Go to battery charger

Quick and (very) dirty solution

In the "Links" section, you can see some Internet gurus implementing one of the possible approaches. Let's take a closer look at what aurtors are doing, as well as at possible alternatives.

The code uses the BasicNavigator class (same as in Waypoint Follower example in one of the earlier sections). In addition to BasicNavigator class functionality, we need to be able to run an infinite cycle (navigate through the list of waypoints one time after another) and to switch to battery charging and back.

To do it, we can create another class that has the "patrolling" (wrapping waypoint follower into an infinite loop) and "charging" functionality, and has a BasicNavigator class as a member variable:

                    class ChargerNavigator(Node):
                        def __init__(self):
                            self.navigator = BasicNavigator()

Then we need to run the infinite loop, that handles all the navigation, and recreates route when goal is reached. In the "waypoint follower" example earlier, we have handled it by simply placing the "while" cycle in the main function.

                    def main():
                        navigator = BasicNavigator()
                        # set our demo's goal poses to follow
                        goal_poses = []
                        goal_pose1 = PoseStamped()
                        goal_pose1.header.frame_id = 'map'
                        goal_pose1.header.stamp = navigator.get_clock().now().to_msg()
                        goal_pose1.pose.position.x = 1.0
                        goal_pose1.pose.position.y = 2.15
                        goal_pose1.pose.orientation.w = 1.0
                        goal_pose1.pose.orientation.z = 0.0
                        # additional goals can be appended
                        goal_pose2 = PoseStamped()
                        goal_pose2.header.frame_id = 'map'
                        goal_pose2.header.stamp = navigator.get_clock().now().to_msg()
                        goal_pose2.pose.position.x = 1.5
                        goal_pose2.pose.position.y = -3.75
                        goal_pose2.pose.orientation.w = 0.707
                        goal_pose2.pose.orientation.z = 0.707

                        while not navigator.isNavComplete():

There was nothing wrong with this approach earlier, but now we need to perform an extra step: we need to subscribe to a ROS2 battery level message and change code's behavior when battery is discharged. Here is the problem.

See, an infinite loop running in the main thread is a blocking thing and a second function, one that handles subscription to battery info, will never be called.

To overcome this obstacle, people usually use the MultiThreadedExecutor. First, we need to create a second class (that is also node-based):

                    import time  # Time library
                    from rclpy.duration import Duration
                    import rclpy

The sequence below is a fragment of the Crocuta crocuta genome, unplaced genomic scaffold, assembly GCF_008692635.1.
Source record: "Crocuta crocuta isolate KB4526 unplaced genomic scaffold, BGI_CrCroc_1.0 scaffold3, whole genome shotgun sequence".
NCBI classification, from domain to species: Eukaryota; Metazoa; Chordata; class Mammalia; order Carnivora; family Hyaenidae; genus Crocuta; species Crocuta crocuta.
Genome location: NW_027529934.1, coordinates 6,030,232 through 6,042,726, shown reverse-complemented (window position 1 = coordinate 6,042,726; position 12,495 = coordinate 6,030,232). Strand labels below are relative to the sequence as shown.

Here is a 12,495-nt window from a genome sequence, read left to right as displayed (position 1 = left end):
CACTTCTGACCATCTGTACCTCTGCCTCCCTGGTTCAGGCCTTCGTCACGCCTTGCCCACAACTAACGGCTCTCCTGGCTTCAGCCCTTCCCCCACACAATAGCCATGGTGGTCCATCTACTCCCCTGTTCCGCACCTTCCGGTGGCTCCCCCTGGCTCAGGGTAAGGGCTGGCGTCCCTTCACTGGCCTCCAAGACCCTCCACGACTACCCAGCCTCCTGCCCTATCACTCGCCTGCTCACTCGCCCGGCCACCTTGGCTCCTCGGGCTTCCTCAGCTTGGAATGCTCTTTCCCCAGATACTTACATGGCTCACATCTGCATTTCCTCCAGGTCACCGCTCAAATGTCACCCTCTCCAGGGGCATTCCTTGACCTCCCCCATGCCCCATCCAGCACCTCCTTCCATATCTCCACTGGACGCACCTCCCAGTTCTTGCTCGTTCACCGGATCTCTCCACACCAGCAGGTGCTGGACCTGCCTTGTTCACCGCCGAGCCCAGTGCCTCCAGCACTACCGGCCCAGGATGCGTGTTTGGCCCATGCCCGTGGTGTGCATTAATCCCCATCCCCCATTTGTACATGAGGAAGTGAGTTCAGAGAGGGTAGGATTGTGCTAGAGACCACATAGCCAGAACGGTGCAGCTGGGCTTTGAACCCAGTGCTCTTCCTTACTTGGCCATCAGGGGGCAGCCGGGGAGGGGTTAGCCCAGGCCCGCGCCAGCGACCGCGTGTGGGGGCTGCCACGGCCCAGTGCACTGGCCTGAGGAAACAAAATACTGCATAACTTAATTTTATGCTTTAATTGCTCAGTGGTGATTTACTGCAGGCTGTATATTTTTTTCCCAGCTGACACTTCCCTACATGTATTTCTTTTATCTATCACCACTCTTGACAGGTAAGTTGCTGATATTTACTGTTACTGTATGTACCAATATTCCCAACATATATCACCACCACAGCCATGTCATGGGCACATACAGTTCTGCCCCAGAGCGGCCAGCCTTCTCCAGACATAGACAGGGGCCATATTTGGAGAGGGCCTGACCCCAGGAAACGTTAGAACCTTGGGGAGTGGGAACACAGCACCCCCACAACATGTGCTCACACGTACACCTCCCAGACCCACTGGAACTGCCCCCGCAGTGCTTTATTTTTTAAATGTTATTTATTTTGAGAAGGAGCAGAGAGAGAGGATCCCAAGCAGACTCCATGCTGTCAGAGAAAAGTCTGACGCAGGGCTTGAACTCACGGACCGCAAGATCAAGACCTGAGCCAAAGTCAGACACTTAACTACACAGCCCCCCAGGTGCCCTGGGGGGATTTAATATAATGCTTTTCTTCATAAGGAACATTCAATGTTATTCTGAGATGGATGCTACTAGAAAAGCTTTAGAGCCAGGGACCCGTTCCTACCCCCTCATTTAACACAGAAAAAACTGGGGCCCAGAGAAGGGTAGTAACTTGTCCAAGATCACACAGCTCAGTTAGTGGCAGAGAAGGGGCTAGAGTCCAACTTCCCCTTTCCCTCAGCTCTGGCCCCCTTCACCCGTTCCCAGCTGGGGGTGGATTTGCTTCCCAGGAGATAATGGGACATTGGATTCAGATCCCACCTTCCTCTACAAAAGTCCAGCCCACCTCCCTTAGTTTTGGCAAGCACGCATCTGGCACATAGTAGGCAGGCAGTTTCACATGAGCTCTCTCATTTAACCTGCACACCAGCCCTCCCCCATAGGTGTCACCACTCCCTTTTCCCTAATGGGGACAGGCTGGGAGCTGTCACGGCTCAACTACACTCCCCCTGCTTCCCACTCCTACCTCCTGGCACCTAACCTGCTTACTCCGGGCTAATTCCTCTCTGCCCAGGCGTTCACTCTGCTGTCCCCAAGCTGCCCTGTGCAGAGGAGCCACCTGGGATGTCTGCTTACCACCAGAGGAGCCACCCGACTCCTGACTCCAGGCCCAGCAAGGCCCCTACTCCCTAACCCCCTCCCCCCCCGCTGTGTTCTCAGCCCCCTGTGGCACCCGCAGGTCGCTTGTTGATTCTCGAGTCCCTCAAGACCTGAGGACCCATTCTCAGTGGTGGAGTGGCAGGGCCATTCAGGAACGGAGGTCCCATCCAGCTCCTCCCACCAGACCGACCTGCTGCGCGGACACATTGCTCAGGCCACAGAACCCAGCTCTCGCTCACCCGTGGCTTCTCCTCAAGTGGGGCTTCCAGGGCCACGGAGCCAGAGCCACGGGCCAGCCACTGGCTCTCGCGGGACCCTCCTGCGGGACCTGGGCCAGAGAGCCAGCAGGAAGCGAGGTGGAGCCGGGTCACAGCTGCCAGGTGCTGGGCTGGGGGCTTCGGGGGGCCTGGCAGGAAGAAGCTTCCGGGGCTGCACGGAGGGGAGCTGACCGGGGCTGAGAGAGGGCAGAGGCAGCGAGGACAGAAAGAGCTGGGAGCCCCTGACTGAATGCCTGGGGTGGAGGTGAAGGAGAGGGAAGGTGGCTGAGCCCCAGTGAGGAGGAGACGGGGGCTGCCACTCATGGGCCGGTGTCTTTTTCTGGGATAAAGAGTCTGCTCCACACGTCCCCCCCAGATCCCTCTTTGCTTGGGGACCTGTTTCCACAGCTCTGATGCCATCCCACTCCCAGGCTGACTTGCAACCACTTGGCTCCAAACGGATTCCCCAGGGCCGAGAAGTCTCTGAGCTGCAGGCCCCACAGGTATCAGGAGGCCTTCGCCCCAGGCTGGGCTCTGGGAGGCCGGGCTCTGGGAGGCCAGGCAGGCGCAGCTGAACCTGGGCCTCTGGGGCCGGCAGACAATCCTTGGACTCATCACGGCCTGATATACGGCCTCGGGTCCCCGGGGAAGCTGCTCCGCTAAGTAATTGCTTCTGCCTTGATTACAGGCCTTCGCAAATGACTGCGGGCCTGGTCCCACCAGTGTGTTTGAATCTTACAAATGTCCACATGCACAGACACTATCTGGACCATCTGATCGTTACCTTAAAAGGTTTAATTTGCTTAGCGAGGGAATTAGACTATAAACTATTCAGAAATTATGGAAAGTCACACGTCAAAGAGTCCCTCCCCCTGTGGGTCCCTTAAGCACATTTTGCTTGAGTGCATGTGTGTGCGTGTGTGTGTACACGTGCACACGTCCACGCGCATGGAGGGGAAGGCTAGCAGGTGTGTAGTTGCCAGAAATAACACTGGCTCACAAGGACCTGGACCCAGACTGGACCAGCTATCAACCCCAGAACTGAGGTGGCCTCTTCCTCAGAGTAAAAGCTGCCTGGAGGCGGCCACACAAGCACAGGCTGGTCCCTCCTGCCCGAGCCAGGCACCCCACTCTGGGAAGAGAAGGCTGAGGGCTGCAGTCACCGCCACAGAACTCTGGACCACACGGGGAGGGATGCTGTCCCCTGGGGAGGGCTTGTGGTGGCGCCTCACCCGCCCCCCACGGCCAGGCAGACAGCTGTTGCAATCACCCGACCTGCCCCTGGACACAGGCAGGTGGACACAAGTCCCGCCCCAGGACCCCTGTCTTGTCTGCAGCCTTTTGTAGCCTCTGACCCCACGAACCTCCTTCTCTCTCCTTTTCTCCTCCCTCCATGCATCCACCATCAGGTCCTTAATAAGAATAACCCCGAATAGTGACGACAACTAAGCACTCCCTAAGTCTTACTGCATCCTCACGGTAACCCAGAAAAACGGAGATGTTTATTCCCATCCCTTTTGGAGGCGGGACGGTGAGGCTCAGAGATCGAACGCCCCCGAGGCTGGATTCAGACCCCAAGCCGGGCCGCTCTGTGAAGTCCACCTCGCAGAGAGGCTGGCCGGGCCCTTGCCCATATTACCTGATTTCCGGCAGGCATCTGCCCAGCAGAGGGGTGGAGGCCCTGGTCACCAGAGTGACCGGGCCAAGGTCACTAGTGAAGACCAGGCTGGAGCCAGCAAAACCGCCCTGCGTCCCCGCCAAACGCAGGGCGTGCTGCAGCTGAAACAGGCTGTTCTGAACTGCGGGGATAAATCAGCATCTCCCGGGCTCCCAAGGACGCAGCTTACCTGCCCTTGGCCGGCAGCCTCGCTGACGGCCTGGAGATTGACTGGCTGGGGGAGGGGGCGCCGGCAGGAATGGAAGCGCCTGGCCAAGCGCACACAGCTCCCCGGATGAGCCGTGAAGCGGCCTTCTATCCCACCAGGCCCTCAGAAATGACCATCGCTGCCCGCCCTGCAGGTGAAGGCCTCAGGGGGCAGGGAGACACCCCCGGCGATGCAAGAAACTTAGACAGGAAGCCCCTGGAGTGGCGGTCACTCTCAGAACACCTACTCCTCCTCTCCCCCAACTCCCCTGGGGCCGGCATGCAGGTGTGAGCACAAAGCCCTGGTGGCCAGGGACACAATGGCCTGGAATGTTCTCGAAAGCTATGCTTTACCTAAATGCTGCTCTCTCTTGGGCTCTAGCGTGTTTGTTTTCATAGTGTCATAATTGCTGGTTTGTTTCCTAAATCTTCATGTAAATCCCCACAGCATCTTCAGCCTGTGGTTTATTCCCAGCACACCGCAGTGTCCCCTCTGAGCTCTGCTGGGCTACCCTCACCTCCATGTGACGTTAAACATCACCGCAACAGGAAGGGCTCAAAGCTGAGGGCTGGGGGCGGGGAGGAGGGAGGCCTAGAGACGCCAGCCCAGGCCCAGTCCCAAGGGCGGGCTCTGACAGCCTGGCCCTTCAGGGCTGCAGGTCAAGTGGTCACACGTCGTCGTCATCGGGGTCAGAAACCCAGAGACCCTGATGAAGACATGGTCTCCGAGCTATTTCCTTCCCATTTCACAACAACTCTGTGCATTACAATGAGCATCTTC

from rclpy.node import Node
                    from rclpy.executors import MultiThreadedExecutor
                    from basic_navigator import BasicNavigator, NavigationResult
                    from geometry_msgs.msg import PoseStamped
                    from geometry_msgs.msg import Twist      
                    from sensor_msgs.msg import BatteryState 
                    import time
                    class BatteryStatusPublisher(Node):
                        def __init__(self):
                            self.subscription_battery_status_not_used_except_for_scope = self.create_subscription(
                        def get_battery_status(self, msg: BatteryState):
                            self.nBatteryLevel = msg.percentage
                            print("Battery at", self.nBatteryLevel, "%")


Let me also provide the complete ChargerNavigator code (though I never tested it properly, so do not be surprised if you get a negative battery level). This code is mostly copied from "Links" below, it should work, but I do not recommend this approach. Later I will explain why.


To call this code, we can use the following "main" function:

                    import time # Time library
                    from geometry_msgs.msg import PoseStamped # Pose with ref frame and timestamp
                    from rclpy.duration import Duration # Handles time for ROS 2
                    import rclpy # Python client library for ROS 2
                    from basic_navigator import BasicNavigator, NavigationResult # Helper module
                    from charger_navigator import ChargerNavigator #, BatteryStatusPublisher
                    #from rclpy.executors import MultiThreadedExecutor
                    from rclpy.executors import SingleThreadedExecutor
                    def main(args=None):
                            navigator = ChargerNavigator()
                            batteryStatusPublisher = BatteryStatusPublisher()
                            executor = MultiThreadedExecutor(num_threads=4)
                    if __name__ == '__main__':

Let me repeat: this code works. But... what is it doing? We (well, not we - they!) create a ChargerNavigator class, that has a timer in its init() function. Then we use a blocking call, and to avoid consequences, we start another node in another thread! Ugly. And not just ugly: if something goes wrong, it is going to be very difficult to control resources leaking.

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